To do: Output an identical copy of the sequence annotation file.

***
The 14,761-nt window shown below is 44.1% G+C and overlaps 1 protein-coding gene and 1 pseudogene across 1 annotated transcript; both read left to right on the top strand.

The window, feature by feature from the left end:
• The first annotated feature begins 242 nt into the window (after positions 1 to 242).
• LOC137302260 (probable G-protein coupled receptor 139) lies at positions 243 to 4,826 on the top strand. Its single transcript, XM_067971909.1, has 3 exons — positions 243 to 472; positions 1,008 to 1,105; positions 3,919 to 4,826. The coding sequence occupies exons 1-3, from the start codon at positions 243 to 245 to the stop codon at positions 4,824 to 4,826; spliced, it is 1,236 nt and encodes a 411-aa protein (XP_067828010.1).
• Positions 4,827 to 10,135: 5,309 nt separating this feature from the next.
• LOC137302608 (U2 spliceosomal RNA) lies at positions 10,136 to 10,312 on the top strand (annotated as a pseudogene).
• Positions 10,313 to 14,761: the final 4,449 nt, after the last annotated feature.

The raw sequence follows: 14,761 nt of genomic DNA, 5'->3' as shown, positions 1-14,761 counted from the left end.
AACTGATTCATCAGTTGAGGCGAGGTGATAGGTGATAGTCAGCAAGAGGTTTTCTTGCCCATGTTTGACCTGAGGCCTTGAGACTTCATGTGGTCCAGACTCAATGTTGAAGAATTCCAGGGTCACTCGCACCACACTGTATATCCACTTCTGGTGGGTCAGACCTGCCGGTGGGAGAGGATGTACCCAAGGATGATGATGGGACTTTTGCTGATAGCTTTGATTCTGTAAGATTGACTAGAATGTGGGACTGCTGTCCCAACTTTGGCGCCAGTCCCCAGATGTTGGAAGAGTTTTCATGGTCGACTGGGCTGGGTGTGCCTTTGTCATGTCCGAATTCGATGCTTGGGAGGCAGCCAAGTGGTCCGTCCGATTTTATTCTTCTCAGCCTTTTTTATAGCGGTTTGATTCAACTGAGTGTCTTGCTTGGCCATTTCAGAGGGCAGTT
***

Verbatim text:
The 14,761-nt window shown below is 44.1% G+C and overlaps 1 protein-coding gene and 1 pseudogene across 1 annotated transcript; both read left to right on the top strand.

The window, feature by feature from the left end:
• The first annotated feature begins 242 nt into the window (after positions 1 to 242).
• LOC137302260 (probable G-protein coupled receptor 139) lies at positions 243 to 4,826 on the top strand. Its single transcript, XM_067971909.1, has 3 exons — positions 243 to 472; positions 1,008 to 1,105; positions 3,919 to 4,826. The coding sequence occupies exons 1-3, from the start codon at positions 243 to 245 to the stop codon at positions 4,824 to 4,826; spliced, it is 1,236 nt and encodes a 411-aa protein (XP_067828010.1).
• Positions 4,827 to 10,135: 5,309 nt separating this feature from the next.
• LOC137302608 (U2 spliceosomal RNA) lies at positions 10,136 to 10,312 on the top strand (annotated as a pseudogene).
• Positions 10,313 to 14,761: the final 4,449 nt, after the last annotated feature.

The raw sequence follows: 14,761 nt of genomic DNA, 5'->3' as shown, positions 1-14,761 counted from the left end.
AACTGATTCATCAGTTGAGGCGAGGTGATAGGTGATAGTCAGCAAGAGGTTTTCTTGCCCATGTTTGACCTGAGGCCTTGAGACTTCATGTGGTCCAGACTCAATGTTGAAGAATTCCAGGGTCACTCGCACCACACTGTATATCCACTTCTGGTGGGTCAGACCTGCCGGTGGGAGAGGATGTACCCAAGGATGATGATGGGACTTTTGCTGATAGCTTTGATTCTGTAAGATTGACTAGAATGTGGGACTGCTGTCCCAACTTTGGCGCCAGTCCCCAGATGTTGGAAGAGTTTTCATGGTCGACTGGGCTGGGTGTGCCTTTGTCATGTCCGAATTCGATGCTTGGGAGGCAGCCAAGTGGTCCGTCCGATTTTATTCTTCTCAGCCTTTTTTATAGCGGTTTGATTCAACTGAGTGTCTTGCTTGGCCATTTCAGAGGGCAGTT